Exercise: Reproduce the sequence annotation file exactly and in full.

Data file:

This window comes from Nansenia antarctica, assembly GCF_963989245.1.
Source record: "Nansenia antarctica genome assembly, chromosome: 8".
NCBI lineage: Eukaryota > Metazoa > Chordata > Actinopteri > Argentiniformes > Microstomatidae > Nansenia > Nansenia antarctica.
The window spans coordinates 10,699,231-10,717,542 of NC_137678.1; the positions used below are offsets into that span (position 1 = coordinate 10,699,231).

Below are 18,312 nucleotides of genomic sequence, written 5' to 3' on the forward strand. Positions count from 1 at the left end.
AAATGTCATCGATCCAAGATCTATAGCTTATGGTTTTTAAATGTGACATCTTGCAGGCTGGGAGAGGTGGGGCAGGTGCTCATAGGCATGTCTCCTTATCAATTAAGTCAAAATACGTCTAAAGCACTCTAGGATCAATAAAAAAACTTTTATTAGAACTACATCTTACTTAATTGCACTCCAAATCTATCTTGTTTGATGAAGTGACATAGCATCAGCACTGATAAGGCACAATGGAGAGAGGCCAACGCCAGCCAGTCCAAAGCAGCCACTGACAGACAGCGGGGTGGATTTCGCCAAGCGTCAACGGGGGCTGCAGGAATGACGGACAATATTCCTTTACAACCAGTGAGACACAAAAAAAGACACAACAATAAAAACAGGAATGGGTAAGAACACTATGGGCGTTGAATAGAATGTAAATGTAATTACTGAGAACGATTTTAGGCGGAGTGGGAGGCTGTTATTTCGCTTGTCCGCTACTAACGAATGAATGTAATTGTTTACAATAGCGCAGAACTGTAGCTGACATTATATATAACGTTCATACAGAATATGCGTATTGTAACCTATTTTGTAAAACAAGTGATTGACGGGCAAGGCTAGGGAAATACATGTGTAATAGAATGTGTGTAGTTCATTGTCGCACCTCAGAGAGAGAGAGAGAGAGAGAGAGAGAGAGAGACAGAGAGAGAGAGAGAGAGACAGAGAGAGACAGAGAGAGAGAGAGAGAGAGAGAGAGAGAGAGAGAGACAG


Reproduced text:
This window comes from Nansenia antarctica, assembly GCF_963989245.1.
Source record: "Nansenia antarctica genome assembly, chromosome: 8".
NCBI lineage: Eukaryota > Metazoa > Chordata > Actinopteri > Argentiniformes > Microstomatidae > Nansenia > Nansenia antarctica.
The window spans coordinates 10,699,231-10,717,542 of NC_137678.1; the positions used below are offsets into that span (position 1 = coordinate 10,699,231).

Below are 18,312 nucleotides of genomic sequence, written 5' to 3' on the forward strand. Positions count from 1 at the left end.
AAATGTCATCGATCCAAGATCTATAGCTTATGGTTTTTAAATGTGACATCTTGCAGGCTGGGAGAGGTGGGGCAGGTGCTCATAGGCATGTCTCCTTATCAATTAAGTCAAAATACGTCTAAAGCACTCTAGGATCAATAAAAAAACTTTTATTAGAACTACATCTTACTTAATTGCACTCCAAATCTATCTTGTTTGATGAAGTGACATAGCATCAGCACTGATAAGGCACAATGGAGAGAGGCCAACGCCAGCCAGTCCAAAGCAGCCACTGACAGACAGCGGGGTGGATTTCGCCAAGCGTCAACGGGGGCTGCAGGAATGACGGACAATATTCCTTTACAACCAGTGAGACACAAAAAAAGACACAACAATAAAAACAGGAATGGGTAAGAACACTATGGGCGTTGAATAGAATGTAAATGTAATTACTGAGAACGATTTTAGGCGGAGTGGGAGGCTGTTATTTCGCTTGTCCGCTACTAACGAATGAATGTAATTGTTTACAATAGCGCAGAACTGTAGCTGACATTATATATAACGTTCATACAGAATATGCGTATTGTAACCTATTTTGTAAAACAAGTGATTGACGGGCAAGGCTAGGGAAATACATGTGTAATAGAATGTGTGTAGTTCATTGTCGCACCTCAGAGAGAGAGAGAGAGAGAGAGAGAGAGAGAGACAGAGAGAGAGAGAGAGAGACAGAGAGAGACAGAGAGAGAGAGAGAGAGAGAGAGAGAGAGAGAGAGACAG